Success Story: Fighting against Maleria in Niger

By: WFWP International

Published at ECOSOC Civil Society Network

Link to ECOSOC - Civil Society Network Best Practices

Location: Gomozo village, Maladi Region, Niger

Topic: Sustainable Development

Background

Niger is one of the poorest nations in the world. GNI is USD 240 a person. Only 3% of Niger's land is arable. Three quarters of the workforce is engaged in livestock production and subsistence crops. According to UNDP, Niger ranked last on the United Nations Human Development Index in 2005 out of all 177 nations. Security of people (survival and health) is threatened. Niger struggles to pay off debts to foreign nations. No federal money is available to bolster desperately needed medical service or avert severe starvation. War and civil wars contribute to the tragedy.

Development of an Idea

In 1994, the first WFWP volunteer in Niger realized the country's mortality rates for infants, children under five and pregnant women were the worst in the world. According to a 2006 UNICEF report, out of 1,000 children below age five, 253 die, ranking Niger fourth worst in the world. WFWP volunteers in Niger recognized that the health and medical fields were in dire need of support and development. We discovered through research conducted by a WFWP representative in 1999 with village women that most mothers lose 2 to 3 children by disease or accident before they reach maturity. WFWP volunteers began focusing on improving healthcare.

Activities

The number one cause of death in Niger is malaria. Major risk factors of malaria in Niger include: vast numbers of mosquitoes due to inadequate environmental sanitation systems, almost non-existent prevention practices due to lack of knowledge, difficult access to medical services, and low treatment success rates due to outbreaks of drug-resistant malaria. Comprehensive malaria prevention and treatment measures are desperately needed. In 1997 WFWP volunteers began a campaign to distribute malaria prevention medicine and information on the correct usage of the medicine. The doctor-less Gomozo village of Maradi Region, in eastern Niger, where risk of malaria was highest was the pilot community. WFWP volunteers visited forty communities within three years, during this campaign. Since 2000, WFWP volunteers started a free medical exam service with a traveling medical car as a part of the medical support programs, in addition to medication distribution. Volunteers created a medicine box placement system and educated community members about health and sanitation. The traveling medical car goes to Gomozo village once a year and provides medical exams and treatment for about 3000 villagers in Gomozo and surrounding villages. A team of one doctor, two nurses and 3 helpers treat 200 people a day.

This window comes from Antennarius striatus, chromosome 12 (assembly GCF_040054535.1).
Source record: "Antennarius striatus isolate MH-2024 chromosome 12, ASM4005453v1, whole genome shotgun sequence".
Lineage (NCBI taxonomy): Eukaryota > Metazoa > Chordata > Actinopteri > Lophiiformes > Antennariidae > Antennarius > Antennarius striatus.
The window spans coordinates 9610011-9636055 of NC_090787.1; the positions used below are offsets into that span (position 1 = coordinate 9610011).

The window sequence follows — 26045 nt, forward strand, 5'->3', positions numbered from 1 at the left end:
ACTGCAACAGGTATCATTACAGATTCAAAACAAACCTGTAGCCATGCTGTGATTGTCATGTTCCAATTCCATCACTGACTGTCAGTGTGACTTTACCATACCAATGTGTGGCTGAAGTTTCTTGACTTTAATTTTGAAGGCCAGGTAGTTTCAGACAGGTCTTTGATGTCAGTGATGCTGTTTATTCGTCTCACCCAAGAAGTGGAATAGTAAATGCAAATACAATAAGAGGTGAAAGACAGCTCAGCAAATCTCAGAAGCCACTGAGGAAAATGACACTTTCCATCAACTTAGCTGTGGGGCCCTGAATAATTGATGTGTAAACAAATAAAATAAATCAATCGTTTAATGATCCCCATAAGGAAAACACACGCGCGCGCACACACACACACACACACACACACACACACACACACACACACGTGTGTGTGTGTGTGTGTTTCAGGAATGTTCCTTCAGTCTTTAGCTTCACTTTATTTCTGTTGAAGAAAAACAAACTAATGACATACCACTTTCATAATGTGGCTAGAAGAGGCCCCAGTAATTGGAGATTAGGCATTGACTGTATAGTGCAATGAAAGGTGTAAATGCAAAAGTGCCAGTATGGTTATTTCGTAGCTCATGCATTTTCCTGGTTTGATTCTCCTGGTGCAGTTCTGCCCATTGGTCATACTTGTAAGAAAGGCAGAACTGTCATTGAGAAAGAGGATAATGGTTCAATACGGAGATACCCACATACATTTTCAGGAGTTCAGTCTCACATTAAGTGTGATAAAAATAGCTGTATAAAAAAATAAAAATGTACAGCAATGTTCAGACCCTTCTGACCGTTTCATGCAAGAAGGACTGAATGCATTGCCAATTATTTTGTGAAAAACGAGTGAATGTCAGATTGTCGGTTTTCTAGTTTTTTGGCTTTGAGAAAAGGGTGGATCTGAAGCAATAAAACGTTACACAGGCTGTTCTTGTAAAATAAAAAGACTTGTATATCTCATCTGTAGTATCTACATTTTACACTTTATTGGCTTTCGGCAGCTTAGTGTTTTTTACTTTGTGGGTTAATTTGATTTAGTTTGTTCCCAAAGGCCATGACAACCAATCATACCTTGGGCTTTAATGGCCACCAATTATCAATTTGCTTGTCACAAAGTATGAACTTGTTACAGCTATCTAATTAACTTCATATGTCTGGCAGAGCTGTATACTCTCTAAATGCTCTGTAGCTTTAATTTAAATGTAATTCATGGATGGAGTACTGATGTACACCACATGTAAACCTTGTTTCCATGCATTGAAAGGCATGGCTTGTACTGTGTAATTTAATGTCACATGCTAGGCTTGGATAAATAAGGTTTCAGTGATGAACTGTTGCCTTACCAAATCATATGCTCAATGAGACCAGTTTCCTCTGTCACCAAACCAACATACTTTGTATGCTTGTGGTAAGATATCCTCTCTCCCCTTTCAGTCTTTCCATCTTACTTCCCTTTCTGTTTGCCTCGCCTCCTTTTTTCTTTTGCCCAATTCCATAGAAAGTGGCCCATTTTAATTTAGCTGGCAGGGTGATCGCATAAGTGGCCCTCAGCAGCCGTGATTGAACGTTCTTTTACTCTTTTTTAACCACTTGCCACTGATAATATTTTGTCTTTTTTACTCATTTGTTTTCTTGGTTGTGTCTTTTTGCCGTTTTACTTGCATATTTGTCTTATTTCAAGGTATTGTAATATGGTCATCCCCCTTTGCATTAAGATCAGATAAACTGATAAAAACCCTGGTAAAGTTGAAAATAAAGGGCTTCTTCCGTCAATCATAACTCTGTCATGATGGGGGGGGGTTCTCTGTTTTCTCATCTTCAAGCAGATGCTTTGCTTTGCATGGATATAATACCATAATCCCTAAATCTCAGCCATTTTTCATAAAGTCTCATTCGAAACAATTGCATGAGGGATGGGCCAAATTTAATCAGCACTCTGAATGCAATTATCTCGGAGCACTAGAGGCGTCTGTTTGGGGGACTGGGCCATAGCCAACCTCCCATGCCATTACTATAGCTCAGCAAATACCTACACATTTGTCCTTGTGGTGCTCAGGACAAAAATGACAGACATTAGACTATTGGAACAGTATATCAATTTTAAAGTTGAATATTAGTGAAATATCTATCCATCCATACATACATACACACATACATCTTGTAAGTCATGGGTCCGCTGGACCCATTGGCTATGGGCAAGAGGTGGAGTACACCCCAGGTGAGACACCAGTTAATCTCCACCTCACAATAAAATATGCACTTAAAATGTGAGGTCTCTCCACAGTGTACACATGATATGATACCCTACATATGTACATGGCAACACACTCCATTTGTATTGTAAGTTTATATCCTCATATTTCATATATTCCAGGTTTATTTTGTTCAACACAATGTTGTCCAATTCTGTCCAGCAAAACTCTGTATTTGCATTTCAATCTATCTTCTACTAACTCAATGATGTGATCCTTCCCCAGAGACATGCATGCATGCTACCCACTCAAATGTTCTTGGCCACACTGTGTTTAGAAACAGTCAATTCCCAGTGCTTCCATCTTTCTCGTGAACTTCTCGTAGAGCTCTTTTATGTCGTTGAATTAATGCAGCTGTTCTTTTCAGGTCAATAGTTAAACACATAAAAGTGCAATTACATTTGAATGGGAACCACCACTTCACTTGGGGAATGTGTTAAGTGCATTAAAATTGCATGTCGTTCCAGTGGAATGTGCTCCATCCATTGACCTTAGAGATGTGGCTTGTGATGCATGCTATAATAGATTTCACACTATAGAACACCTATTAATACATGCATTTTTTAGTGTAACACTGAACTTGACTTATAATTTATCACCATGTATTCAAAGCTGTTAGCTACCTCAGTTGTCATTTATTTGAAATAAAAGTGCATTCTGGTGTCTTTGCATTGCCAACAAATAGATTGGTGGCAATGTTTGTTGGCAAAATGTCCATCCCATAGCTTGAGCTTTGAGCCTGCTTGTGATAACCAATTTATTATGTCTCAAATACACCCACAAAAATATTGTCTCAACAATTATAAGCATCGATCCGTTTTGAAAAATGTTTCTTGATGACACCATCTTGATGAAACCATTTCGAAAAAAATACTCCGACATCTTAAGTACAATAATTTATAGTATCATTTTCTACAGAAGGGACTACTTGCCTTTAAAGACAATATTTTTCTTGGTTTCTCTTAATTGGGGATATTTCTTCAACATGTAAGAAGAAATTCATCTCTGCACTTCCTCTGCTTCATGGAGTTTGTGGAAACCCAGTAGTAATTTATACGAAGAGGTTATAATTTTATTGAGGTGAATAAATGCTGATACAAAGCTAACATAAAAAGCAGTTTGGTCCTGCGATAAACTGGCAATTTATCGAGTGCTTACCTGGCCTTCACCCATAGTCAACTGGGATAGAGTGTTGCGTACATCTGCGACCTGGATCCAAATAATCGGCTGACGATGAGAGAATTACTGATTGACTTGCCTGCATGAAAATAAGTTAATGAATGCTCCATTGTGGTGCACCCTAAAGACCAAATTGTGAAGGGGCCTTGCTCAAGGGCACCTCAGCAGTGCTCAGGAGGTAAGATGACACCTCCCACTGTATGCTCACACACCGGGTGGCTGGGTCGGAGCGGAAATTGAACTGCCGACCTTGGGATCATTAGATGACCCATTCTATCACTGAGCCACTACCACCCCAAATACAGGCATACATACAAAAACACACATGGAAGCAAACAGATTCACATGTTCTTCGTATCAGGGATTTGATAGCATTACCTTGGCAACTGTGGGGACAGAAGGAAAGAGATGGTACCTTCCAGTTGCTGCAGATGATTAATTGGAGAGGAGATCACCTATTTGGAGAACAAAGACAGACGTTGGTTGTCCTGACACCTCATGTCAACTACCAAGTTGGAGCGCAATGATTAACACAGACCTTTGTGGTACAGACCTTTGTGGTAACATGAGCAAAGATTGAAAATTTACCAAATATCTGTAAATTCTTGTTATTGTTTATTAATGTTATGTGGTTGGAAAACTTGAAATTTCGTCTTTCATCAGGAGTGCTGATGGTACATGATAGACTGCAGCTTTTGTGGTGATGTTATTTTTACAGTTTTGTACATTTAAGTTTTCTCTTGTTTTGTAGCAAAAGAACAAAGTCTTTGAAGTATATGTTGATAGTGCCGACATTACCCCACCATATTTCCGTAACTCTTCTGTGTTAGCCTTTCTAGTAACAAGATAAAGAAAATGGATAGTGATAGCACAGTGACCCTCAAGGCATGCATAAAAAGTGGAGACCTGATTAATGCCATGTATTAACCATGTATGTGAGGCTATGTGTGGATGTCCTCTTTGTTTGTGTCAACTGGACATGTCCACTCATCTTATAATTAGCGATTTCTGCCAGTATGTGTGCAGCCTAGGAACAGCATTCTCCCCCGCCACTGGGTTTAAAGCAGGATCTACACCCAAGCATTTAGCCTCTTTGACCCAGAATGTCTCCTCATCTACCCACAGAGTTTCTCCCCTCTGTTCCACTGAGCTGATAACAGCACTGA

The medicine boxes were placed in public places in the villages. Medicine costs are minimal. secouriste (emergency nursing members in French) supervise and manage the supplies. A medical doctor in Niger credited the easy access to medication for the decrease in the number of sick people.

During health and sanitation education, the importance of hand washing, filtering unclean water, not playing in puddles, not going to the bathroom in the water, etc. were explained in detail and stressed. In Gomozo village, the main causes of malaria are (1) not properly disposing of waste from domestic animals, (2) lack of toilet facilities in homes, and (3) people using collected, standing water drawn from the village well. Unfortunately, guidance to the villagers alone did not improve sanitary conditions. So in 2005, WFWP volunteers began sending a doctor residing in Maradi to the Gozomo village and Kankare kochia village of Madarounfa District every two months instead of annually. The doctor started a health check-up service and educated the sechrists well. Unless the sechrist points out unhealthy, unsanitary environments and requires villagers to improve practices, nothing changes. As a result of this year long effort, the sechrists' knowledge and commitment advanced. They strengthened efforts to be responsible for the health, sanitation and welfare of the village by enforcing their knowledge and utilizing the medicine boxes. The village people's disease prevention practices improved. In order to decrease the child mortality rate, village women and mothers, as primary caregivers, received thorough instruction about malaria prevention. Doctors were very earnest in their guidance and education, so the knowledge began to penetrate among women and mothers.

Relying on doctors alone for malaria prevention is limited. The most important prevention factor is creating an environment that prevents malaria from infecting people. Since mosquitoes carry the disease, WFWP began marketing mosquito nets in 2006. The nets are sold with the medication. Pregnant women receive the highest priority and can acquire the net inexpensively. In 2007, villagers came to understand that purchasing a mosquito net had equal value in disease prevention as washing hands before a meal. We are beginning to see results of improved health among the communities we serve.

Insight

Good health is a key to sustainable development. Critical illness and premature death can devastate families emotionally and spiritually but also economically if breadwinners are taken by disease or if caring for a critically ill loved one prevents the breadwinner from working. Healthy adults can provide for their families. Healthy children can attend school. These healthcare and medical services programs have strengthened economic sustainability in the communities they served.